• 3 Year Rule Replacement:  SDS and label are exempt from the requirement to reflect significant new information for a period of 90 and 180 days, respectively, from the date upon which the information became available, which is replacing the “3 Year Update Rule.”
  • Additional Hazard Categories:  Includes Combustible Dust, Simple asphyxiant and Pyrophoric gas to align with the U.S. The U.S. includes these hazards but does not provide criteria for classification. Canada has included classification criteria; the U.S. is expected to update soon and include this or similar criteria.
  • WHMIS Ranges Eliminated“If the concentration of a material or substance in a hazardous product is required to be provided on a safety data sheet and the material or substance is not always present at the same concentration, the safety data sheet must provide, in lieu of the concentration of the material or substance, the actual concentration range of the material or substance in the hazardous product.”
  • Biohazardous Infectious Materials (Category 1 Only):  This is not included in U.S. HCS. Classification criteria outlined in HPR.
  • Health and Physical Hazards Not Otherwise Classified:  Includes Health and Physical Hazards “Not Otherwise Classified,” which is not included in GHS or U.S. HCS. Requires a label.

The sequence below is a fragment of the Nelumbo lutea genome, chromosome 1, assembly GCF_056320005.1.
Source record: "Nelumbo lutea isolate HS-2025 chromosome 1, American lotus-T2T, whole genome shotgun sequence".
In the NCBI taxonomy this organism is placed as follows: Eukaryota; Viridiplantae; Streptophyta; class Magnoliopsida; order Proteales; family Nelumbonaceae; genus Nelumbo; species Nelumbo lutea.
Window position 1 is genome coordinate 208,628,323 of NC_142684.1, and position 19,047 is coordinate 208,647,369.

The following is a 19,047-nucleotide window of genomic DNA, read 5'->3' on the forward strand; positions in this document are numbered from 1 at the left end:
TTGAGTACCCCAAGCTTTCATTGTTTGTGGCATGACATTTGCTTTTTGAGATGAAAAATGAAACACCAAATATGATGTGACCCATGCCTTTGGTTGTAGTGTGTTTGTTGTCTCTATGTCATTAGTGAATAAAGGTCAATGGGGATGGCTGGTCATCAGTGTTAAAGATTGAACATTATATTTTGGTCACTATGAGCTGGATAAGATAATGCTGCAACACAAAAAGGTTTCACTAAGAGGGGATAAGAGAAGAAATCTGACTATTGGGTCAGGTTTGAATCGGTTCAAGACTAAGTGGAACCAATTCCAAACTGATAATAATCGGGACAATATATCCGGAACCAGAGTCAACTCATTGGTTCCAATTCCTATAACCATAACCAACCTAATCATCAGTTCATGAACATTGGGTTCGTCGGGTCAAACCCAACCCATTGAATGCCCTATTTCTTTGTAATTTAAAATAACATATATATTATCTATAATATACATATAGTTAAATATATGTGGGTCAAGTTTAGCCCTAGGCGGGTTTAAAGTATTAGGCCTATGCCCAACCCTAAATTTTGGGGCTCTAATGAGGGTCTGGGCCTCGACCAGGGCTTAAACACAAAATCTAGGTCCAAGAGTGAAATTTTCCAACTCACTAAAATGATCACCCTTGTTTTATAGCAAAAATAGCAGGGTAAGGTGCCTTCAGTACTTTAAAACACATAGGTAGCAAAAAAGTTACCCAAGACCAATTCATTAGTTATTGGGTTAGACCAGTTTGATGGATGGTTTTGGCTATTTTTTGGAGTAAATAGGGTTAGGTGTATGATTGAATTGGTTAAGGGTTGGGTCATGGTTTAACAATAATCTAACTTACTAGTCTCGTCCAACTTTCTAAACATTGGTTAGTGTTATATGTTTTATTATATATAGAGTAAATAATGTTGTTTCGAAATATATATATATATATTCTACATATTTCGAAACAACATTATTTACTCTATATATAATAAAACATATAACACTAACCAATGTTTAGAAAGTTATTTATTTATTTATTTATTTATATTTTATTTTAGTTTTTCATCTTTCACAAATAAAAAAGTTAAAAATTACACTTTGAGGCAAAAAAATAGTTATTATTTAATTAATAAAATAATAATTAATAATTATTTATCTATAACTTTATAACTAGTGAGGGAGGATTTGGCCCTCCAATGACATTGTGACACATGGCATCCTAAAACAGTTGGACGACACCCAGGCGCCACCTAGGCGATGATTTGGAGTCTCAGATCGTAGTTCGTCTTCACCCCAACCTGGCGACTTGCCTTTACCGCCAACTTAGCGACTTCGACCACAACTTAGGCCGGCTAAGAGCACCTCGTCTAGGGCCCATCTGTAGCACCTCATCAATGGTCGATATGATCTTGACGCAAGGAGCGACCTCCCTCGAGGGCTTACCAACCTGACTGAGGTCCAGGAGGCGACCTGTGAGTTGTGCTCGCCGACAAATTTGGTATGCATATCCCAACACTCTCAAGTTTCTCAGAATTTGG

• Repeal of IDL and CPR UpdatesBoth the Ingredient Disclosure List and Controlled Products Regulations are repealed.
  • Repeal of Hatched Border on Labels:  The requirement from the CPR for a hatched border around the label content has not been retained, nor has the requirement that the label contain a statement to the effect that a material safety data sheet is available.

    The Details by Part of HPR
    Only parts with key differences, changes or similarities are listed below.

    PART 3 LABELLING

  • Unknown Acute Toxicity Label Element:  In the case of a hazardous product classified in a category of Subpart 1 of Part 8 and to which paragraph 8.1.6(b) applies, supplemental label element “[Insert the total concentration in percentage of ingredients with unknown acute toxicity] % of the mixture consists of an ingredient or ingredients of unknown acute toxicity.”
  • Labels for All Products with Physical and/or Health HazardsPhysical and health hazards considered “Not Otherwise Classified” require labels.

    PART 4 SAFETY DATA SHEET

  • Additional Hazard Class: “Biohazardous Infectious Materials”
  • WHMIS Ranges Eliminated“If the concentration of a material or substance in a hazardous product is required to be provided on a safety data sheet and the material or substance is not always present at the same concentration, the safety data sheet must provide, in lieu of the concentration of the material or substance, the actual concentration range of the material or substance in the hazardous product.”